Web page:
“The WHO did a terrible job the first time. There needs to be a congressional investigation.”
Source: Steve Watson
Senator Rand Paul urged Wednesday that those involved in funding the Wuhan Institute of Virology’s coronavirus ‘gain of function’ research cannot be allowed to be a part of investigations again.
Appearing on Fox News, Paul said “Here’s the problem. The WHO investigated this the first time, we suggested three people to send to China. They rejected all three and they accepted a guy named Peter Daszak who was the one that funded the lab.”
The Senator continued “So you can’t have the people—like Anthony Fauci or Peter Daszak—who are part of the funding mechanism to send these funds to Wuhan lab. You can’t have them investigating themselves.”
“They have a definite conflict of interest because if this pandemic started in a lab that the U.S. was funding, the people advocating for the funding obviously will have culpability—at least moral culpability,” Paul asserted.
Referring to the World Health organisation’s 3 hour visit to the Wuhan lab in February, Paul stated “The WHO did a terrible job the first time. There needs to be an investigation but I’ve been advocating for a congressional investigation.”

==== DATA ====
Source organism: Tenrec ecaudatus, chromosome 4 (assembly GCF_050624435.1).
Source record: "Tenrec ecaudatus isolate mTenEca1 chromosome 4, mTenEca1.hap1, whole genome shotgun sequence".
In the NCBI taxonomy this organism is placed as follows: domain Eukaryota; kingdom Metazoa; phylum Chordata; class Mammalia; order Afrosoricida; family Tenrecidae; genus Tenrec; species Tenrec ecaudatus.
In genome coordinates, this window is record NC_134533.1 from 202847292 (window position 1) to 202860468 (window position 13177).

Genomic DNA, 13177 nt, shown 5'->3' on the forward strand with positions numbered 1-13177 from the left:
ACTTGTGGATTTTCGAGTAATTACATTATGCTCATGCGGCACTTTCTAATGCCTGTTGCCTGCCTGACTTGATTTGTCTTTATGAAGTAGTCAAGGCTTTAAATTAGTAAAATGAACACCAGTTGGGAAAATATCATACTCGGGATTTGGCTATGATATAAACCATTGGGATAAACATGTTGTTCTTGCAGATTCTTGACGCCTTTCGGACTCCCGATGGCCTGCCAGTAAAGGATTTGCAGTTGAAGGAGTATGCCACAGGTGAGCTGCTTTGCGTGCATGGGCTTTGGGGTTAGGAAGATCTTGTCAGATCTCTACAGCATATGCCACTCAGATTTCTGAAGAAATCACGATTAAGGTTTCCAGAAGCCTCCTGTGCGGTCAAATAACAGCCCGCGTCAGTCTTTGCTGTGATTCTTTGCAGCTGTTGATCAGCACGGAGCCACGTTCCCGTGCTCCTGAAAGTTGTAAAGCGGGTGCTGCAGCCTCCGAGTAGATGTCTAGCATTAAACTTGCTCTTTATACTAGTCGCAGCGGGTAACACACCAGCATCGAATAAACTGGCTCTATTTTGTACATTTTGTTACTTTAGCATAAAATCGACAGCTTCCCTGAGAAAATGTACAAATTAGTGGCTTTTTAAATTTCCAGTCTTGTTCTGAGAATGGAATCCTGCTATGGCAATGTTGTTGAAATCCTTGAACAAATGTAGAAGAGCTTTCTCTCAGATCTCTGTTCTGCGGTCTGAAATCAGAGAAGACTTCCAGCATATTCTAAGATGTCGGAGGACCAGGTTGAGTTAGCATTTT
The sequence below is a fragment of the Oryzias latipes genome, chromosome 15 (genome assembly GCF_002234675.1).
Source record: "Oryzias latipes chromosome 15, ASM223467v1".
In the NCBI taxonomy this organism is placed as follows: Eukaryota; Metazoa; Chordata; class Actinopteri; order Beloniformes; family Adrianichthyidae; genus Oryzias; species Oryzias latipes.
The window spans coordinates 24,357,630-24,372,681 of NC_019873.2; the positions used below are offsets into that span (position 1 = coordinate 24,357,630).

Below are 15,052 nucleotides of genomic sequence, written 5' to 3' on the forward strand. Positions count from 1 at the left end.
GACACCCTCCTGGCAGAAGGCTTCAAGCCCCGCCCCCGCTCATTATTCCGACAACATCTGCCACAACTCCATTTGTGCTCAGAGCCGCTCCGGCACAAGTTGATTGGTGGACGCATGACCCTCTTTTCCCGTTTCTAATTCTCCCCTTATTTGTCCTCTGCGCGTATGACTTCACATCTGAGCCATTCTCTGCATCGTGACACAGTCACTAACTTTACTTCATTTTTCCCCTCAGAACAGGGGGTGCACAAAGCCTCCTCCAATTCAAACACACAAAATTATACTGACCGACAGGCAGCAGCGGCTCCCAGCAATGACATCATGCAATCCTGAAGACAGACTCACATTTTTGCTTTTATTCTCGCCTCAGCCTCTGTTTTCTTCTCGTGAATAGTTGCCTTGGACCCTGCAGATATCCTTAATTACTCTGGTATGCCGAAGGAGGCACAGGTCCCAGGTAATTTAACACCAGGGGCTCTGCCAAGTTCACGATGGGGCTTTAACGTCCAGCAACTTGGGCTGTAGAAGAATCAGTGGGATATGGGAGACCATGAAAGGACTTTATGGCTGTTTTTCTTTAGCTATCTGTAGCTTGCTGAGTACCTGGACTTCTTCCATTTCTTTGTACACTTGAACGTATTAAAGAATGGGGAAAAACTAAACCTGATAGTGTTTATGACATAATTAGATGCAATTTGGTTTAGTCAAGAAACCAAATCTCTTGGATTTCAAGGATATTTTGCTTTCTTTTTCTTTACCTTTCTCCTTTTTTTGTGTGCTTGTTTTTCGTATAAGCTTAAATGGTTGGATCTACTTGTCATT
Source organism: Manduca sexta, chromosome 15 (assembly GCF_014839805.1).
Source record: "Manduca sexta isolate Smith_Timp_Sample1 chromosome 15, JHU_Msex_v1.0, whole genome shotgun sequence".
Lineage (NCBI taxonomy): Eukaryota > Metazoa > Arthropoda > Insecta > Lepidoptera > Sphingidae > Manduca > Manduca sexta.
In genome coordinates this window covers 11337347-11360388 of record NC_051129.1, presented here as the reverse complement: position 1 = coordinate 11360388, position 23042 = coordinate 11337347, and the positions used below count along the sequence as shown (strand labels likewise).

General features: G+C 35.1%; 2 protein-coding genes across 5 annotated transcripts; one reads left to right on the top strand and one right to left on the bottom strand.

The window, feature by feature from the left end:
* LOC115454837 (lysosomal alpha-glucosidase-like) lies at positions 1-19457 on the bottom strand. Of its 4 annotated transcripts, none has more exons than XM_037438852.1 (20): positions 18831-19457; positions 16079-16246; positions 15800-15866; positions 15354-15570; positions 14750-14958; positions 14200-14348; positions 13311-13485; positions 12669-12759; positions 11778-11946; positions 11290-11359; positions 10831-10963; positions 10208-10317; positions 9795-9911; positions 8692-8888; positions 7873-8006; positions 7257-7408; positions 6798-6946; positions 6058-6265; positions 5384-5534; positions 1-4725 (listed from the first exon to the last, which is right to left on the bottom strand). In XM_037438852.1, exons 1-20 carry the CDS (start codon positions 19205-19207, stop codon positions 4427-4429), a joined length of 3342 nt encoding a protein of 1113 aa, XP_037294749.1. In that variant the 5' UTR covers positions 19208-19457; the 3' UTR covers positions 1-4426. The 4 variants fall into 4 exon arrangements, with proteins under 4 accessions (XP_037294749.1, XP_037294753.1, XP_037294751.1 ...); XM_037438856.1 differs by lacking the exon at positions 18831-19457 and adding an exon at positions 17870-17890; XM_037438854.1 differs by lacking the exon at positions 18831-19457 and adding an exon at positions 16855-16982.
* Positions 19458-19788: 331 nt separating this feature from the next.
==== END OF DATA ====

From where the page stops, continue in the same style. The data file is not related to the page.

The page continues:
Paul was one of five GOP Senators to put his name to a letter made public this week demanding the unreacted release of “all records” from Fauci, his deputy Hugh Auchincloss, NIH Director Francis Collins and several other officials “referring or relating to the Wuhan Institute of Virology, COVID-19, coronavirus, EcoHealth Alliance, or Dr. Baric’s 2015 coronavirus study.”
The Senators noted that “release of approximately 4,000 pages of NIH email communications and other documents from early 2020 has raised serious questions about NIH’s handling of COVID-19.
“These documents, though heavily redacted, have shed new light on NIH’s awareness of the virus’ origins in the early stages of the COVID19 pandemic,” the senators noted in the letter to HHS Secretary Xavier Becerra and NIH Director Collins.
The letter continues, “It is unclear the extent to which NIH officials, including Dr. Fauci, considered the possibility that the virus originated in a laboratory and what, if any, actions they took to seriously investigate this possibility.”
The letter adds that “It is also unclear why NIAID officials eventually decided to downplay the likelihood that the virus originated in a laboratory and, instead, promote that it originated naturally.”